ARI LeVAUX for Lee Montana newspapers
Kabocha, also known as Japanese pumpkin, is a versatile and delicious winter squash. The flavor is starchy and sweet, with a firm body that can handle cooking in a number of ways, from fried tempura and roast to steaming and sweet mash. The seeds are fleshy. The hard skin is edible. The squash experience is complete.
Once upon a time there was only one kind of kabocha squash. He was dark green, of medium height and rounded. These days there are a myriad of varieties of kabocha, including bright orange sun, striped green Cha-Cha, Black Forest red, and my favorite, pale gray Winter Sweet.
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According to Johnny’s Seed Catalog, “Winter Sweet offers a winning combination of sweetness, flaky texture and depth of flavor that has made it a favorite on our research farm. In addition, this reliable producer keeps very well and improves with storage.
We have a farm stand in front of our house, maintained by my kids and supplied by a grumpy farmer south of town. He grew most of the above kabocha varieties that I just named, as well as butternut squash, delicata and other varieties. As I went through the squash inventory, I again proved and disapproved that the pie is the restaurant’s highest form of winter squash. It is the only form of squash that no one gets sick of. And there is an endless universe of possibilities inside each squash pie.
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I don’t use any of the pie spices except nutmeg, so its pine and resin flavor can stand out against the flavors of squash pie.
I tend to spruce up my squash pies with chocolate, which goes so well with squash pie. And the other day when I was feeling particularly indulgent, I decided to make a chocolate chip squash pie with a pecan pie on it, the two layers separated from each other by a layer. of chocolate. It was as decadent as you might expect. A moment of pie opening, to say the least.
Basic kabocha pie
Here is my kabocha pie recipe, featuring two variations: kabocha pies with chocolate chips and pecan pie.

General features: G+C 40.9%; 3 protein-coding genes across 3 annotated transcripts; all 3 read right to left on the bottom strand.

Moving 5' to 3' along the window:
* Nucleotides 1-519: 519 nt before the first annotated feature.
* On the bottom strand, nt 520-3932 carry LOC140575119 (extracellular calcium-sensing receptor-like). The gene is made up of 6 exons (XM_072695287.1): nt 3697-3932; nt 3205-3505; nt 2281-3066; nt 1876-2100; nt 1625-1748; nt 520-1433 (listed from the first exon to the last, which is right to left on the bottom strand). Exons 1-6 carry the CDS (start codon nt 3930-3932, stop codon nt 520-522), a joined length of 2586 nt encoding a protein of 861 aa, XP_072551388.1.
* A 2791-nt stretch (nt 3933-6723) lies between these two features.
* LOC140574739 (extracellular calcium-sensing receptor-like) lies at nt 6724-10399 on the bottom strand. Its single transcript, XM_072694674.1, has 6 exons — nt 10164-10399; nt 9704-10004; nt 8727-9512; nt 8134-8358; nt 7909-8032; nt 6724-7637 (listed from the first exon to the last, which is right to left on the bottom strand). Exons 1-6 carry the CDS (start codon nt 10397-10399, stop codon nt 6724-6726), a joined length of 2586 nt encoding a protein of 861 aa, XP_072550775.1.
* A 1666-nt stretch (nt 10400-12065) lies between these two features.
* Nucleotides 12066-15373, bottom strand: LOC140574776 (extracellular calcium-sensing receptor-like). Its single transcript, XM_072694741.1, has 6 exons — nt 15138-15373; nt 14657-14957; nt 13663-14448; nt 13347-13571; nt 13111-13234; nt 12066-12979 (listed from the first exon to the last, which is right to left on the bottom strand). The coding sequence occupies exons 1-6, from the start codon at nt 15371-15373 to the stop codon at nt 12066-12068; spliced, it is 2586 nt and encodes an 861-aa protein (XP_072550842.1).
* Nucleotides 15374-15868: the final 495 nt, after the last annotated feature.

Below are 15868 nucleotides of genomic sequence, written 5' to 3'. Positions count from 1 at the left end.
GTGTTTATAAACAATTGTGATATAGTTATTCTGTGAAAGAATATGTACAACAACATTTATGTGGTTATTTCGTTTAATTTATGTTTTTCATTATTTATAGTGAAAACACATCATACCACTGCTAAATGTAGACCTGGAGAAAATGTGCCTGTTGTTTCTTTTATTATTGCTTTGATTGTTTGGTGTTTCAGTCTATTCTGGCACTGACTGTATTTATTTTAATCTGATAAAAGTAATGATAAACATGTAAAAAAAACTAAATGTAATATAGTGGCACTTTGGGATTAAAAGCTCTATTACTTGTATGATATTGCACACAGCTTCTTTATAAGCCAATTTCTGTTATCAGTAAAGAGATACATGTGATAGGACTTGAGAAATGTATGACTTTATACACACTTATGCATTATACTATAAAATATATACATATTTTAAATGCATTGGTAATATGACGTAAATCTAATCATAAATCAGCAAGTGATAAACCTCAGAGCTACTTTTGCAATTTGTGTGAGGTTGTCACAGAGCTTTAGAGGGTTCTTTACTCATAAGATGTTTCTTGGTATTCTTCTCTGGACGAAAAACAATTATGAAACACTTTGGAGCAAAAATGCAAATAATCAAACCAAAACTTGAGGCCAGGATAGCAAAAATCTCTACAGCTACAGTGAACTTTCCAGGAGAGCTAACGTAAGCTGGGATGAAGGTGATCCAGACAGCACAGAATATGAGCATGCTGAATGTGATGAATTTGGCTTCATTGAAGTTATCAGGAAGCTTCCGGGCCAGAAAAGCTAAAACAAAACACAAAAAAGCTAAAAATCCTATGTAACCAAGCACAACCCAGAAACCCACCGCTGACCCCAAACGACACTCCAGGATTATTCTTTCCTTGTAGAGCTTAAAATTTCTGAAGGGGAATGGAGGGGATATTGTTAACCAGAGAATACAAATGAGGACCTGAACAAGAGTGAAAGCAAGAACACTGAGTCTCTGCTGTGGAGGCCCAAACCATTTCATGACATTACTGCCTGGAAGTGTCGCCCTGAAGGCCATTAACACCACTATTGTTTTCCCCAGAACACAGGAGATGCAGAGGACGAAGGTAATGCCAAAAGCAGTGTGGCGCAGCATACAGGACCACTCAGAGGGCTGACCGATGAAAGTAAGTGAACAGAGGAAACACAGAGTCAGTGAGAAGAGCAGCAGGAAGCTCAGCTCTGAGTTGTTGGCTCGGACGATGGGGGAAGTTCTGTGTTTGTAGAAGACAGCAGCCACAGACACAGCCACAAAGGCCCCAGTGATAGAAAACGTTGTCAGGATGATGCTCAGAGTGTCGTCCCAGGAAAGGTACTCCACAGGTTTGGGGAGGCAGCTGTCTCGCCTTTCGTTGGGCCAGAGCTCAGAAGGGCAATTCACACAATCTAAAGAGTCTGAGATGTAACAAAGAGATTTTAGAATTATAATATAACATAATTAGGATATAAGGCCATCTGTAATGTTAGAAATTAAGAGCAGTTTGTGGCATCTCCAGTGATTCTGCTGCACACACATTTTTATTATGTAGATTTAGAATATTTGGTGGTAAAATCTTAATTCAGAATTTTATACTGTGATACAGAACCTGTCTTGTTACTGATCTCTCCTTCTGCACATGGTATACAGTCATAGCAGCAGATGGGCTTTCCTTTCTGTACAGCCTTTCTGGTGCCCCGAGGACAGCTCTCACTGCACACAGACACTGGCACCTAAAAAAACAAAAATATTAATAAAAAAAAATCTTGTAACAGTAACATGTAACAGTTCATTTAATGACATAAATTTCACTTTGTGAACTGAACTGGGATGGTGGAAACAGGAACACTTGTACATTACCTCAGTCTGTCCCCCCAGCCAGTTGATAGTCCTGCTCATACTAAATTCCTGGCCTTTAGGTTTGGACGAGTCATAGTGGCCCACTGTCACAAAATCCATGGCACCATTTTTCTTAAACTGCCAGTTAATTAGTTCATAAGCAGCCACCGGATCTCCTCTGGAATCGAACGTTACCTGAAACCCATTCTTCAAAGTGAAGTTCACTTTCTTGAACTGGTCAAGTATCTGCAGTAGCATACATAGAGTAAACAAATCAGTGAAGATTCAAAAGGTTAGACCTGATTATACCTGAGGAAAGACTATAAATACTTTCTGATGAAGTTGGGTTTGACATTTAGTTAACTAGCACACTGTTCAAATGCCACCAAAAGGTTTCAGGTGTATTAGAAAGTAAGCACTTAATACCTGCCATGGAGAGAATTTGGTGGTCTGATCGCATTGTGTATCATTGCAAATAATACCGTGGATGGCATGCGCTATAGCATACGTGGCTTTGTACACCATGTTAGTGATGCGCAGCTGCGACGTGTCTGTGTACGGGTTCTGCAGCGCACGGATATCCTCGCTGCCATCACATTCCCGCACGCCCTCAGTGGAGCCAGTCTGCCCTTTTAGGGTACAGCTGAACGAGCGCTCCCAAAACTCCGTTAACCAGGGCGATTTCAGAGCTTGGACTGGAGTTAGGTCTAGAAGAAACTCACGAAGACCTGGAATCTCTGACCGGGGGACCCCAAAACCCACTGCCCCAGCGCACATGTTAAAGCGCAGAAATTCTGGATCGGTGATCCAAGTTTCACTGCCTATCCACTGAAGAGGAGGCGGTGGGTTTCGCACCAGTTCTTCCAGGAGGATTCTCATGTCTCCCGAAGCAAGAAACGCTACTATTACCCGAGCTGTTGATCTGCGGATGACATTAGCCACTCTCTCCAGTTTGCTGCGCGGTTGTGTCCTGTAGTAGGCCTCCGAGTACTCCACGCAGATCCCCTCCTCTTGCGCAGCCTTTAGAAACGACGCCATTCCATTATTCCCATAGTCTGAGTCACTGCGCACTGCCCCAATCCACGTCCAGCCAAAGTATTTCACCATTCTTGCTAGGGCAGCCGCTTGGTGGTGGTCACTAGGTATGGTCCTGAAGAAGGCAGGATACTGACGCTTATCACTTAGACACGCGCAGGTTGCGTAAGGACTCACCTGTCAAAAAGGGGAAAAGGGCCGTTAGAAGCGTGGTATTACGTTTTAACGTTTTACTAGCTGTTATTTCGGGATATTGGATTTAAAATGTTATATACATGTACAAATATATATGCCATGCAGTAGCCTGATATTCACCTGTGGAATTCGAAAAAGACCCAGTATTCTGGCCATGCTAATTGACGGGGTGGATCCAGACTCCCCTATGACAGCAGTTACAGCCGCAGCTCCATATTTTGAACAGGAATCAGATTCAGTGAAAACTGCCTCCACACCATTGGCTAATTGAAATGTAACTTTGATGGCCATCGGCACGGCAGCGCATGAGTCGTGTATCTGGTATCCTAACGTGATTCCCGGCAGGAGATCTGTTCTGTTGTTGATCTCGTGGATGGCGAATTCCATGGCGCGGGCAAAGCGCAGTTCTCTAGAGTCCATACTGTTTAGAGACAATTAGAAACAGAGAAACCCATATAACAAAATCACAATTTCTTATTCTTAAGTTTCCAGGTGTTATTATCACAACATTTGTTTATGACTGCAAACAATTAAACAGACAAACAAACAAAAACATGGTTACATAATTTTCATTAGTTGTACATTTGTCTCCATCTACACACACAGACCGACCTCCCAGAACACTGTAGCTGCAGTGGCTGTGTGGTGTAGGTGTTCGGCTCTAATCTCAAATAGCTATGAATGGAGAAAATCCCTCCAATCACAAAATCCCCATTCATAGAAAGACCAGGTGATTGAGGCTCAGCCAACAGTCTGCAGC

2 cups cooked (baked or steamed) sweet winter kabocha squash or similar
A pinch or two of nutmeg, preferably freshly ground
1 cup of milk or half and half
1 9-inch uncooked pie shell
Preheat the oven to 350. Make sure the cooked kabocha is free from seeds, skin, string, and any other impurities. Add the squash in a blender, followed by the milk, cream, vanilla, sugar, nutmeg and eggs, and mix until smooth. Pour the filling into a crust and bake for about 45 minutes. When it swells like a soufflé, take it out of the oven and let it cool on the counter, where it will solidify.
Kabocha chocolate chip pie
Add 6 tablespoons of semi-sweet chocolate chips to the ingredient list above.
After mixing the pie filling, transfer it to a mixing bowl and add 4 tablespoons of chocolate chips, stirring gently with a spoon. Add this chocolate chip filling to the crust. Smooth it out then scatter the last 2 tablespoons of chocolate chips on top. Cook at 350 as above.
Chocolate and pecan kabocha pie
1 kabocha chocolate chip pie, ready to bake
1/2 tablespoon of vanilla extract
In a bowl, combine the corn syrup, butter, vanilla, egg and pecans. Pour it gently over the kabocha pie, so that it forms a second layer. Push the pecans to make them even. Bake for about an hour at 350. It will swell when cooked, but will condense on the counter.
Ari LeVaux writes Flash in the Pan, a weekly food column that runs in more than 60 newspapers nationwide. Although his audience is national, he says he “still writes about Montana.” Usually.”